The Conflict of the United States and Native Americans



Protesters march along the pipeline route during a protest against the Dakota Access pipeline near the Standing Rock Indian Reservation in St. Anthony, North Dakota, U.S. November 11, 2016. REUTERS/Stephanie Keith

Grace Fiori, Contributing Editor

As Thanksgiving approaches, many will harken back to a time when the Pilgrims had a peaceful first meal with the Native Americans. This uniquely American holiday serves as a conduit for historical reverie about the first European settlers arrival in North America and the early bond they formed with the Native Americans. Without the help of the Native Americans, as every American student learns in grade school, the Pilgrims would have been unable to survive.

However, the truth of the United States’s history with Native Americans is not the rosy glow cast by this happy holiday. The constant undermining and disrespect of Native Americans is generally considered to be the original sin of this country, and it’s one that has continued to be perpetrated into the modern day.

A perfect example occurred earlier last year. This simple case was of an all-white, well armed militia being acquitted, while one-hundred Native Americans were protesting a pipeline on their own tribal land have been arrested. These transgressions showcase yet again that that this first-thanksgiving ideal doesn’t exist today.

In Eastern Oregon, a self described ‘militia’, headed by Ammon Bundy took over a peaceful protest and seized control of administrative buildings through the use of force in the Malheur National Wildlife Refuge during January of 2016.

The protest, over the imprisonment of a rancher who set a fire spreading to  government land, became a vehicle for an anti-government ‘movement’. Armed with extreme weapons, they kept control of the refuge for six weeks before being arrested.

Then, on October 28th a verdict was announced. One that was shocking, improbable, and wrong to many who heard it.

All seven defendants, who did not deny their actions of forcibly seizing government property, were acquitted.  

Meanwhile, on the same day that these extremists were granted freedom, over 142 protesters on Standing Rock Reservation were greeted by armed police officers commanding them to leave their encampment.

Again, very recently, on the night of November 20th, there was a clash with protesters in which seventeen people hospitalized and many more injured. The police used rubber bullets, tear gas, and even water cannons – which in the below freezing temps put many at risk for hypothermia.

This protest is against the building of the Dakota Access Pipeline, which would cover 1,172 miles through South Dakota and Iowa and is estimated to cost $3.7 billion dollars.

Part of the pipeline would be along sections of the Standing Rock Sioux Reservation – specifically close to Lake Oahe that serves as the Standard Rock’s water supply. These protesters argue that the pipeline could contaminate water supplies and destroy their ancestral lands.

In September the Obama administration intervened and asked Energy Transfer partners, the company heading the pipeline, to halt construction 20 miles around the lake. So far, the company has complied, but construction is finished in all parts of the pipeline except this area and it is unlikely that they will not continue building.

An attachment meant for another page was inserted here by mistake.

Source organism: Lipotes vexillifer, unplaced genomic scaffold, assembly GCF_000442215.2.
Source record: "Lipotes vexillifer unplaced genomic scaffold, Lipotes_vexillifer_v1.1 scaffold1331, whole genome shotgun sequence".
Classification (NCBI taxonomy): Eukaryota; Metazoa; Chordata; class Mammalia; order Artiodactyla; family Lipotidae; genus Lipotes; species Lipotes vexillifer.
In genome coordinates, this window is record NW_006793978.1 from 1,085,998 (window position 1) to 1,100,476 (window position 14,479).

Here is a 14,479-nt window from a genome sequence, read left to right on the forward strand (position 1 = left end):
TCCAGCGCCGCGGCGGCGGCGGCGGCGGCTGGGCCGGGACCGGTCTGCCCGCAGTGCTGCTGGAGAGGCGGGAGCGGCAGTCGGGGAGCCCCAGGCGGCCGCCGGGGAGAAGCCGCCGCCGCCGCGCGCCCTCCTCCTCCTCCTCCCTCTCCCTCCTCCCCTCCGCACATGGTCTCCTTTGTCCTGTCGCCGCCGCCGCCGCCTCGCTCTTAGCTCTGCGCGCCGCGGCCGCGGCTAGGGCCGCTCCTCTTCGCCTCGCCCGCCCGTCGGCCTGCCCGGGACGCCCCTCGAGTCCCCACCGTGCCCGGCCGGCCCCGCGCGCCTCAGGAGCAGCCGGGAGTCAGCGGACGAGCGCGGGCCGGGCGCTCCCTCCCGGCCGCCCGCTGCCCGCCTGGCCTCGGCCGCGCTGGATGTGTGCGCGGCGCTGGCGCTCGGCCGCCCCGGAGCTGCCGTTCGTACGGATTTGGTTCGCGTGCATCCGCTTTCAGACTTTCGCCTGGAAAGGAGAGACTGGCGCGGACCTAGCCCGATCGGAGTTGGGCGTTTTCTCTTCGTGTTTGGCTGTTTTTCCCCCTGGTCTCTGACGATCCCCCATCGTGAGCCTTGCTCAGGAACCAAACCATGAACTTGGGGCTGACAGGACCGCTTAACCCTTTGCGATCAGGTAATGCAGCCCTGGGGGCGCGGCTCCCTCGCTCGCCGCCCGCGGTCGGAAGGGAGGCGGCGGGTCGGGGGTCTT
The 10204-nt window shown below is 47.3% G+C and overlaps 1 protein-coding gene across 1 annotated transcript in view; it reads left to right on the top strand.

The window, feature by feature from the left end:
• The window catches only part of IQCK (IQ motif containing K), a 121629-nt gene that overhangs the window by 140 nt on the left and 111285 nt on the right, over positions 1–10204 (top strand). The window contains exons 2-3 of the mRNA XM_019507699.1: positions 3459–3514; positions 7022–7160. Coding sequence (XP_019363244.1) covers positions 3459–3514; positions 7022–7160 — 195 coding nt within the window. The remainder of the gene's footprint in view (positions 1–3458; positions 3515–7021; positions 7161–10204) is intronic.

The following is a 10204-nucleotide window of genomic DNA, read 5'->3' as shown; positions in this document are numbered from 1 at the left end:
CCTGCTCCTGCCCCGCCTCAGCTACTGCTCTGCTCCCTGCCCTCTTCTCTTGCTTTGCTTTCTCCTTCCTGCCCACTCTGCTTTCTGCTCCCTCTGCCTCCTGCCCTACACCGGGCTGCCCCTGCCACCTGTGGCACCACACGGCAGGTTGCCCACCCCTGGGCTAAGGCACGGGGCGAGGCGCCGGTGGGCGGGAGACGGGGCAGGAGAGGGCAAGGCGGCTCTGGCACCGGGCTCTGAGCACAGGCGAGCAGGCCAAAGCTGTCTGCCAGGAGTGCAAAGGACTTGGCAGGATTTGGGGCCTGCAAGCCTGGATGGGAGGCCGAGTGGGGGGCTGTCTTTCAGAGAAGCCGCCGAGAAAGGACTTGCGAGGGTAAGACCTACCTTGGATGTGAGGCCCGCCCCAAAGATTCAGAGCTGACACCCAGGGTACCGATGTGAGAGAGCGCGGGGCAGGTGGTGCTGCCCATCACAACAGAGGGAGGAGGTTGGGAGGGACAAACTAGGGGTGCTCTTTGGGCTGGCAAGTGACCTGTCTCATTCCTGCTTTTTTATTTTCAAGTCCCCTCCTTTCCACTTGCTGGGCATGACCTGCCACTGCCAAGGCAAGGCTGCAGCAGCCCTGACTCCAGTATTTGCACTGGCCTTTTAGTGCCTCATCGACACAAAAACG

What once started as a small protest has gained a lot of support from over 300 tribal groups, numerous celebrities, and even some high profile politicians. This story is much bigger than Standing Rock. One reservation’s outrage over big corporations disrespecting their rights has given way to a bigger conversation about the rights of Native Americans to ancestral land, and rightly so. Standing Rock has become a through-way for the simple fact that for far too long the United States government has not respected the agreements that were put in place with Native Americans and have ignored calls for change.

While a violent, white militia got off scot free for their actions, a group of protesters were arrested for a peaceful fight for their rightful land. There is blatant unfairness in a justice system that treats white ranchers and Native Americans with such a stark disparity.

There is no way to deny the fact that the government does not treat Native Americans in accordance with the laws of this country. Native Americans are humans, they have rights, and this country has consistently put the rights and interests of these humans behind those of the majority.

This may be uncomfortable for some to hear, but that’s because it should be. It’s uncomfortable to know that we go about our daily lives and exercise our freedoms while the voices of others are stifled. But, if we remain too uncomfortable to call for change, we will lose our fundamental core of American values; that all humans are endowed with fundamental rights.

America takes pride in being the best, accepting the most, as a country, and yet we constantly undermine and double-cross these people who have more rights to this land than us. Until we address this, we cannot pride ourselves on anything.